In footballing terms, this feels a bit like celebrating a goal – only for VAR to overturn it moments later. Initially, there was joy when Finance Minister Enoch Godongwana confirmed that an agreement had been reached to pay-off SANRAL’s debt – but e-tolls haven’t been killed off yet.
Is this the end of e-tolls? Well, we’ve never been closer
The ANC Government has proposed to make an initial allocation of R23.7 billion from the national fiscus, which will be disbursed on strict conditions. This will go towards clearing SANRAL’s debt, following its disastrous experiment with e-tolls.
So, does this mean that the ghoulish gantries are gone for good? Well, not quite yet. Although it feels as if the end is nigh, there has been some conflicting information on the matter – largely stemming from the fact that Minister Godongwana spoke in riddles on the subject.
Gauteng to have final say on e-tolls future
Although he announced that both national and provincial governments would both contribute to pay-off SANRAL’s debt, responsibility was ultimately passed to Gauteng’s Legislature. With a clean slate, they can either scrap e-tolls, build new plazas, or look for other revenue sources.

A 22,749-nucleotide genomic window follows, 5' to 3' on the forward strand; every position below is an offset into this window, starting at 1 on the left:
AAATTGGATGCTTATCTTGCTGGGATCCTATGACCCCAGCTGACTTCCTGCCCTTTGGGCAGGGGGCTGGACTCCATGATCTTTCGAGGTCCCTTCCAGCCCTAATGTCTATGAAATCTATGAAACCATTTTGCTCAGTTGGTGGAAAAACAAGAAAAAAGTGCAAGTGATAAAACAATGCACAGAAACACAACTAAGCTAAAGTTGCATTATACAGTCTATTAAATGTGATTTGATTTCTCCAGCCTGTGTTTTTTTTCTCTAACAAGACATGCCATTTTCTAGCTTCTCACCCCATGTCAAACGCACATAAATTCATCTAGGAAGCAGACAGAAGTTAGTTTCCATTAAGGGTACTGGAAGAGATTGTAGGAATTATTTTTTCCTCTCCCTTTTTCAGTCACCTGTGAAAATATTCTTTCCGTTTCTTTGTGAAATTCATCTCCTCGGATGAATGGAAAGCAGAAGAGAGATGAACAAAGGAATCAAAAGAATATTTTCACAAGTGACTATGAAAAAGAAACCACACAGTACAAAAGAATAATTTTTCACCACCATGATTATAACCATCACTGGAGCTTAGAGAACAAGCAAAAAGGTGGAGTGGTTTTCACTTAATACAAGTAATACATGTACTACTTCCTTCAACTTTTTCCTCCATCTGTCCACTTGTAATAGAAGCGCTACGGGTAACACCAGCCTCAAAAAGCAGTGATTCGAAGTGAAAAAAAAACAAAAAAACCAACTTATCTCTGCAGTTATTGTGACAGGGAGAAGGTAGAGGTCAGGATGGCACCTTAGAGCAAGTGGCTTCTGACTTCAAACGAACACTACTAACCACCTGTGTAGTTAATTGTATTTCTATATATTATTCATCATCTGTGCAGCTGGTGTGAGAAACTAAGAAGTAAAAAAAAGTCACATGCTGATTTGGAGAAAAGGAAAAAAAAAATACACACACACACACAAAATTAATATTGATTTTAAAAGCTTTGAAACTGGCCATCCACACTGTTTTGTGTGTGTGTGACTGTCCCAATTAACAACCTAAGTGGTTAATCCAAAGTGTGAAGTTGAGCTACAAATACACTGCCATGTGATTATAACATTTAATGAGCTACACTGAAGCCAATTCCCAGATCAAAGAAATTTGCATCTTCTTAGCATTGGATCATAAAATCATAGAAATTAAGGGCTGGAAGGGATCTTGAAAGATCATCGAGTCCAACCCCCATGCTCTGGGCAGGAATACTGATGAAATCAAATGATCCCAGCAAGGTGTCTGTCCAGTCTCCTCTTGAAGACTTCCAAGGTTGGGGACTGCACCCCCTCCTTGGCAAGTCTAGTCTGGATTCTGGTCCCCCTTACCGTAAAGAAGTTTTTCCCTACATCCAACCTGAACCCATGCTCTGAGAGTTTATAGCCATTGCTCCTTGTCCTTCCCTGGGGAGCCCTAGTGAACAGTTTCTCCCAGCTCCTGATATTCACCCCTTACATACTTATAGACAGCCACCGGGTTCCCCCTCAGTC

“We need to move on from the debates of previous years and find solutions to this challenge. To resolve the funding impasse the Gauteng provincial government has agreed to contribute 30% to settling SANRAL’s debt and interest obligations, while national government covers 70%.”
“Gauteng will also cover the costs of maintaining the 201 kilometres and associated interchanges of the roads and any additional investment in road will be funded through either the existing e-tolls, new toll plazas, or any other revenue source within their area of responsibility.” | Enoch Godongwana
Gauteng Government helping to pay-off SANRAL debts
The bottom line is this: The Gauteng Government now has the green-light to scrap e-tolls. Indeed, there’s enough public and political support to suggest this really is where it all ends for a nightmare that has taken a decade to unfold.
The ball is now in their court. However, Provincial Legislature still have the option choosing a course of action which keeps the unpopular system in place. How well that would work out for all parties, however, is the subject of fierce debate.
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